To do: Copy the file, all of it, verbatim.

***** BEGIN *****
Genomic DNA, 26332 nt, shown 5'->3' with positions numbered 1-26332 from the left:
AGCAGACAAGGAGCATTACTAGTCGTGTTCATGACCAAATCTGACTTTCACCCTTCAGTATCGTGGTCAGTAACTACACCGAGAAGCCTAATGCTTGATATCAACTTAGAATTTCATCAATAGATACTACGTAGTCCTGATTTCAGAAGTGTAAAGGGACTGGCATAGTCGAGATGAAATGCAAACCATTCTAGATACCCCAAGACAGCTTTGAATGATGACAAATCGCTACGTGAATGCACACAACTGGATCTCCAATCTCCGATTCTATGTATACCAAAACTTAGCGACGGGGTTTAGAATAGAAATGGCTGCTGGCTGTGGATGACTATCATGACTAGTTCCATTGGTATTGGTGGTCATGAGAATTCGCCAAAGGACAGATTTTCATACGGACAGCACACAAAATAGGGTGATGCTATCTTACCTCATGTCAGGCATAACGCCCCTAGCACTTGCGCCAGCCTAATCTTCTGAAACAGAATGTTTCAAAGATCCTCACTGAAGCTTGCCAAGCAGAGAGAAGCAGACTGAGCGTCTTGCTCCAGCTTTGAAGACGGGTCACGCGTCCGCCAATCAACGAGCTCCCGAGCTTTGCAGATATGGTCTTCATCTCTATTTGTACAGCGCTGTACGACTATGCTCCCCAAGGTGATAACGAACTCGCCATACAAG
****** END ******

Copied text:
Genomic DNA, 26332 nt, shown 5'->3' with positions numbered 1-26332 from the left:
AGCAGACAAGGAGCATTACTAGTCGTGTTCATGACCAAATCTGACTTTCACCCTTCAGTATCGTGGTCAGTAACTACACCGAGAAGCCTAATGCTTGATATCAACTTAGAATTTCATCAATAGATACTACGTAGTCCTGATTTCAGAAGTGTAAAGGGACTGGCATAGTCGAGATGAAATGCAAACCATTCTAGATACCCCAAGACAGCTTTGAATGATGACAAATCGCTACGTGAATGCACACAACTGGATCTCCAATCTCCGATTCTATGTATACCAAAACTTAGCGACGGGGTTTAGAATAGAAATGGCTGCTGGCTGTGGATGACTATCATGACTAGTTCCATTGGTATTGGTGGTCATGAGAATTCGCCAAAGGACAGATTTTCATACGGACAGCACACAAAATAGGGTGATGCTATCTTACCTCATGTCAGGCATAACGCCCCTAGCACTTGCGCCAGCCTAATCTTCTGAAACAGAATGTTTCAAAGATCCTCACTGAAGCTTGCCAAGCAGAGAGAAGCAGACTGAGCGTCTTGCTCCAGCTTTGAAGACGGGTCACGCGTCCGCCAATCAACGAGCTCCCGAGCTTTGCAGATATGGTCTTCATCTCTATTTGTACAGCGCTGTACGACTATGCTCCCCAAGGTGATAACGAACTCGCCATACAAG